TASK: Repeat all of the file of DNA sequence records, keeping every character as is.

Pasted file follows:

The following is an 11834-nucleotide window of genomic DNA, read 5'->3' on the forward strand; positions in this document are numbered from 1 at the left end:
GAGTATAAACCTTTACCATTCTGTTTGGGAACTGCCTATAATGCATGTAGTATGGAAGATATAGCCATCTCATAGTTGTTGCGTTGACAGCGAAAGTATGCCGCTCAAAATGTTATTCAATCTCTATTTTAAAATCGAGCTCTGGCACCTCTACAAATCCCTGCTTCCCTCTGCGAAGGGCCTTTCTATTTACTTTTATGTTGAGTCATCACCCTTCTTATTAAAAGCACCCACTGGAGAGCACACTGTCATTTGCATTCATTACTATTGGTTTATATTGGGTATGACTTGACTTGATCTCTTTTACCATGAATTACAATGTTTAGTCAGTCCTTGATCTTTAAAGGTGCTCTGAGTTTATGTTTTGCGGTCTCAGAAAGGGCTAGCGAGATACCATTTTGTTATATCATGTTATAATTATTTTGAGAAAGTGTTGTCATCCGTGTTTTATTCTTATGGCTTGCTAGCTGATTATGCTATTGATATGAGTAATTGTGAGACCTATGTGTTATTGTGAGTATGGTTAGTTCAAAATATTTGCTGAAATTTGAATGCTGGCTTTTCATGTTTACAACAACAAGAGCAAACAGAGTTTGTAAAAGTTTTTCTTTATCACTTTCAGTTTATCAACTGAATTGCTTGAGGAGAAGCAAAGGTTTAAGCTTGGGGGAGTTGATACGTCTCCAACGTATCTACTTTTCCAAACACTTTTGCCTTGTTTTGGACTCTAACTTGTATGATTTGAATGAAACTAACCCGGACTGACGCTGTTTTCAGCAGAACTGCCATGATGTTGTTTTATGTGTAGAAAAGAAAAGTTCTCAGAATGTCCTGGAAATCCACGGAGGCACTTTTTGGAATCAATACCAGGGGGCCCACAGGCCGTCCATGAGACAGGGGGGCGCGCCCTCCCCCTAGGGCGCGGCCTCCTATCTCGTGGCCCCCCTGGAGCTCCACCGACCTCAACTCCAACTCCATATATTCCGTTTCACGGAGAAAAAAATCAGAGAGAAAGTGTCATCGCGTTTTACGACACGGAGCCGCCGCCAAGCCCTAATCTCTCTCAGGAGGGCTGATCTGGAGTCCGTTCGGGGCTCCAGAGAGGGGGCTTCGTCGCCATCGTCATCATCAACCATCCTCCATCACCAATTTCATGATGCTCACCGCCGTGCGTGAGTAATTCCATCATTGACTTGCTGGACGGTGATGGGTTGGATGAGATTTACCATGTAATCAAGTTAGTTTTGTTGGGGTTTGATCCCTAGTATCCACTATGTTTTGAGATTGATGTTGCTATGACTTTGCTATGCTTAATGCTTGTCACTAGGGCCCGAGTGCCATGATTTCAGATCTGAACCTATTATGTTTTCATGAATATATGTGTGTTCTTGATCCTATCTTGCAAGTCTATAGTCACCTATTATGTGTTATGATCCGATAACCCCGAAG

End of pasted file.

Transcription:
The following is an 11834-nucleotide window of genomic DNA, read 5'->3' on the forward strand; positions in this document are numbered from 1 at the left end:
GAGTATAAACCTTTACCATTCTGTTTGGGAACTGCCTATAATGCATGTAGTATGGAAGATATAGCCATCTCATAGTTGTTGCGTTGACAGCGAAAGTATGCCGCTCAAAATGTTATTCAATCTCTATTTTAAAATCGAGCTCTGGCACCTCTACAAATCCCTGCTTCCCTCTGCGAAGGGCCTTTCTATTTACTTTTATGTTGAGTCATCACCCTTCTTATTAAAAGCACCCACTGGAGAGCACACTGTCATTTGCATTCATTACTATTGGTTTATATTGGGTATGACTTGACTTGATCTCTTTTACCATGAATTACAATGTTTAGTCAGTCCTTGATCTTTAAAGGTGCTCTGAGTTTATGTTTTGCGGTCTCAGAAAGGGCTAGCGAGATACCATTTTGTTATATCATGTTATAATTATTTTGAGAAAGTGTTGTCATCCGTGTTTTATTCTTATGGCTTGCTAGCTGATTATGCTATTGATATGAGTAATTGTGAGACCTATGTGTTATTGTGAGTATGGTTAGTTCAAAATATTTGCTGAAATTTGAATGCTGGCTTTTCATGTTTACAACAACAAGAGCAAACAGAGTTTGTAAAAGTTTTTCTTTATCACTTTCAGTTTATCAACTGAATTGCTTGAGGAGAAGCAAAGGTTTAAGCTTGGGGGAGTTGATACGTCTCCAACGTATCTACTTTTCCAAACACTTTTGCCTTGTTTTGGACTCTAACTTGTATGATTTGAATGAAACTAACCCGGACTGACGCTGTTTTCAGCAGAACTGCCATGATGTTGTTTTATGTGTAGAAAAGAAAAGTTCTCAGAATGTCCTGGAAATCCACGGAGGCACTTTTTGGAATCAATACCAGGGGGCCCACAGGCCGTCCATGAGACAGGGGGGCGCGCCCTCCCCCTAGGGCGCGGCCTCCTATCTCGTGGCCCCCCTGGAGCTCCACCGACCTCAACTCCAACTCCATATATTCCGTTTCACGGAGAAAAAAATCAGAGAGAAAGTGTCATCGCGTTTTACGACACGGAGCCGCCGCCAAGCCCTAATCTCTCTCAGGAGGGCTGATCTGGAGTCCGTTCGGGGCTCCAGAGAGGGGGCTTCGTCGCCATCGTCATCATCAACCATCCTCCATCACCAATTTCATGATGCTCACCGCCGTGCGTGAGTAATTCCATCATTGACTTGCTGGACGGTGATGGGTTGGATGAGATTTACCATGTAATCAAGTTAGTTTTGTTGGGGTTTGATCCCTAGTATCCACTATGTTTTGAGATTGATGTTGCTATGACTTTGCTATGCTTAATGCTTGTCACTAGGGCCCGAGTGCCATGATTTCAGATCTGAACCTATTATGTTTTCATGAATATATGTGTGTTCTTGATCCTATCTTGCAAGTCTATAGTCACCTATTATGTGTTATGATCCGATAACCCCGAAG